Dear Libby, 

Promises are made to be broken…Love, EPA

The Environmental Protection Agency converged on Libby like a liberating army in moon-suits four years ago, promising to save the populace from deadly asbestos dust. Now, the cleanup budget is tightening, wages for asbestos-removal workers have been slashed, and Libby is back to begging for help.

Town officials say that when the sun is shining at just the right angle, you can still see asbestos-laden vermiculite glistening in the yards of homes where children play in Libby, a Superfund toxic waste site. More than 1,000 homes and businesses remain to be cleaned.

“We aren’t asking for a lot,” says Gayla Benefield, an advocate for Libby’s victims who lost both her parents to slow and painful asbestos-related disease. “We just want the EPA to live up to the promises that they made to us.”

Ignored for years by the outside world, Libby’s heartbreaking story has become well known. From vermiculite mined in this pretty mountain town of 12,000 people, the W.R. Grace Corp. sold insulation, fireproofing and gardening materials around the world for 30 years.

Trouble was, the vermiculite was loaded with tremolite asbestos, a virulent form of the fibrous mineral that causes lung cancer and pulmonary fibrosis. The dust was spread throughout Libby on the clothing of miners and blown into the air from the mine’s processing plants. People not only insulated their homes with vermiculite in Libby, but the mine gave away ore residue and unwitting residents hauled off great piles of these tailings to spread in their gardens and to use as backfill on their properties. It was even laid down on the high school track.

When Grace started losing lawsuits filed by sick residents, the corporation spun off its profitable assets and went bankrupt in 2001, leaving the town and taxpayers holding the bag.

The death toll is 200 so far in Libby, and nearly 2,000 locals have been diagnosed with asbestos-related diseases. Residents fear that the longer the cleanup takes, the more people will take ill.

More than 180 residential and commercial properties have been cleaned, including the mine’s old processing plants and the school track. But this budget year, the Bush administration gave the Libby cleanup $4 million less than the $19 million dispersed the year before and $6 million less than the local EPA requested. That means the families of Libby will remain at potential risk—not for five more years as originally promised, but for as many as 12, residents say.

The EPA contends this year’s cleanup budget is smaller only because Libby received more money than it should have gotten during the last budget year. But that explanation is “semantics,” one EPA official acknowledges.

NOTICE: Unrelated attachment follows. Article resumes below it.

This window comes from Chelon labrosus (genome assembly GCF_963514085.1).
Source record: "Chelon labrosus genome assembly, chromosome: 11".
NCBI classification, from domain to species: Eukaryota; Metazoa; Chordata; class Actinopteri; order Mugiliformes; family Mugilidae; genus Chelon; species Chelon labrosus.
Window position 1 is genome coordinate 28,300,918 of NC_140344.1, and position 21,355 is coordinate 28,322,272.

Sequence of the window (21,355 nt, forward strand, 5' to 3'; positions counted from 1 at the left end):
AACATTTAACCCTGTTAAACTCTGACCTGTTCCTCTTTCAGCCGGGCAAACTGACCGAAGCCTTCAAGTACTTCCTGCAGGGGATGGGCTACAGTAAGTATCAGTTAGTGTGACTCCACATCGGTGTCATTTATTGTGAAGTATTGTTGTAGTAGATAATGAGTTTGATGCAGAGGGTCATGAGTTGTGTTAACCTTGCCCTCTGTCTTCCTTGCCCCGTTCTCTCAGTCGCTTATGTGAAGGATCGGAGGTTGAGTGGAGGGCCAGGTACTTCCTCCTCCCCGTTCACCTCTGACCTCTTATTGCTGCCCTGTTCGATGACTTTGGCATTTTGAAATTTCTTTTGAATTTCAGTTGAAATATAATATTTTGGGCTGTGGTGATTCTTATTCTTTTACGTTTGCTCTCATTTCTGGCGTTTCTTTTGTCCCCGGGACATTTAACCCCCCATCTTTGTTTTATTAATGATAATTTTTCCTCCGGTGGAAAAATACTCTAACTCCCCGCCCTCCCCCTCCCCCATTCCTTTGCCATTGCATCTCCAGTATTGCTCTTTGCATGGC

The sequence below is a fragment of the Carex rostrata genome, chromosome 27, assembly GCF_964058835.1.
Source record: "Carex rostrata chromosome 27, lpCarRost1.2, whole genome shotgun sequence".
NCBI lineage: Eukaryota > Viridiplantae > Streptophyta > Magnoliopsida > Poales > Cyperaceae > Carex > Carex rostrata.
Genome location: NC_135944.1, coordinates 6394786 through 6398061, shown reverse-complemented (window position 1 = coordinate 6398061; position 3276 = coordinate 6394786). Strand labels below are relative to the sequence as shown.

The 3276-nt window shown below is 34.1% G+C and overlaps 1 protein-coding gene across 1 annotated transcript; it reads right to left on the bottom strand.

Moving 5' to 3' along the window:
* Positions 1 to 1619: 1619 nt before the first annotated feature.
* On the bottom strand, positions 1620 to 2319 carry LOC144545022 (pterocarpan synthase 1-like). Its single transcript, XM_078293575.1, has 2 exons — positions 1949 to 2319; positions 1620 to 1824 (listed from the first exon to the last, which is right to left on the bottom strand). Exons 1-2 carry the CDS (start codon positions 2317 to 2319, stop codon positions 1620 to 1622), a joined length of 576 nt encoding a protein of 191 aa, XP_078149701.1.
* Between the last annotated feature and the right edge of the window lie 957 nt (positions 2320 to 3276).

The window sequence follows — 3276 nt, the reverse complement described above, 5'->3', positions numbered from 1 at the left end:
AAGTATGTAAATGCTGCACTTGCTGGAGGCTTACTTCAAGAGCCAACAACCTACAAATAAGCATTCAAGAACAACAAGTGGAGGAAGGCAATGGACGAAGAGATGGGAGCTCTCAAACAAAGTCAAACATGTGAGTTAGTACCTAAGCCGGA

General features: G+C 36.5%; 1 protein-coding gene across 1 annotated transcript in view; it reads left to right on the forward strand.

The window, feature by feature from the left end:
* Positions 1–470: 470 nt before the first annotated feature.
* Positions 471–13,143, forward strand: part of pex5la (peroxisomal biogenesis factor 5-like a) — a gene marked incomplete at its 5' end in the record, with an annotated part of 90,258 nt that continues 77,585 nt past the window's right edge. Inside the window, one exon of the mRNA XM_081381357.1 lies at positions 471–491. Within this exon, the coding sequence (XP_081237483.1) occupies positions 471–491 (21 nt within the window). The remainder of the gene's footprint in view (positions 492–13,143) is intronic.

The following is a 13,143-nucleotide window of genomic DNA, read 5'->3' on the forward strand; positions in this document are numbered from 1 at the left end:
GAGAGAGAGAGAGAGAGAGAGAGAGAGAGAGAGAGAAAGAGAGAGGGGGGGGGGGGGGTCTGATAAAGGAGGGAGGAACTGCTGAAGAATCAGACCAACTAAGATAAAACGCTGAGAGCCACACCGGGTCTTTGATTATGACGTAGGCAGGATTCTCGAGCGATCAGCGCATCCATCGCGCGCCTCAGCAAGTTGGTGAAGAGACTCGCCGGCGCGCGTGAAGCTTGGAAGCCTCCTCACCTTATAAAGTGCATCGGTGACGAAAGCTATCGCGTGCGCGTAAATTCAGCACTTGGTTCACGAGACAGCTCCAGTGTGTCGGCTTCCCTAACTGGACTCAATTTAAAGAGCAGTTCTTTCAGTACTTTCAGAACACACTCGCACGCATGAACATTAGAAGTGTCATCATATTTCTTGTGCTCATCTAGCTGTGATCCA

“I’m extremely disappointed,” Mayor Tony Berget says. “The faster we can clean this up, the better.”

“I’m worried that more people will get sick,” says one resident involved with the cleanup, Gordon Sullivan. “We’ve got yards in Libby that look like diamond fields. They’re just shining with asbestos. Kids from the neighborhoods walk across these properties every day.”

In another slap at Libby last month, cleanup workers learned at 4 in the afternoon that their hourly wages would be cut starting the next day, from a minimum of $24 to $14. With workers complaining, the EPA now is considering raising their pay back to $19 an hour. Still, residents are afraid the pay cut will damage morale and undermine the quality of the cleanup.

At the peak of the cleanup last summer, 120 people were working for EPA contractors in Libby, and these were some of the best jobs in the economically depressed town.

“We have a very dedicated workforce,” Sullivan says. “These are people who really give a hoot. Why is the EPA hurting their pride?”

Sullivan, who used to work for the Anaconda company in Butte, is paid through an EPA grant to advise townspeople on technical matters involving the cleanup. Now, he is going door-to-door asking businesspeople to sign a resolution urging the EPA to add funds.

“The response has been good so far,” he says. “There are some businesses who are openly opposed. When your town is designated a Superfund site, that places a huge stigma on the community. But that’s one of the primary reasons that we need to get this place cleaned up as fast as we can so we can get back on our feet and get the economy growing.”

Libby’s families are also writing letters in a “we-want-our-town-back” campaign. They hope to present the letters personally to new EPA Administrator Mike Leavitt. Sen. Max Baucus is calling on Leavitt to visit Libby to hear from residents personally, and the senator “is extremely frustrated at what appears to be a decreasing momentum in getting Libby a clean bill of health for the long term,” Baucus spokesman Barrett Kaiser said.

Libby isn’t likely to receive much satisfaction from Leavitt. The former Utah governor isn’t frequently mistaken for an environmentalist. Under Leavitt, for example, Utah tied for last place in enforcement of the Clean Water Act.

Even if Leavitt did want to help Libby, how much could he do? The Bush administration has allowed the Superfund program to become short of money, and the pace of cleanups across the country has slowed dramatically in the last two years.

The EPA is telling residents not to worry, but the message is less than reassuring. Wendy Thomi, an EPA official based in Helena, points out that at least Libby isn’t as dusty as it used to be.

“People who worked in those processing plants will tell you that they could not see their hand one foot in front of their face,” Thomi says. “That’s how dusty it was. There’s nothing in Libby today that approximates that kind of exposure. But nobody can really guess at how many people will get sick.”
E-mail the reporter: jwoods@ missoulanews.com

  • Email
  • Print

Comments

Subscribe to this thread:

Add a comment

© 2014 Missoula News/Independent Publishing | Powered by Foundation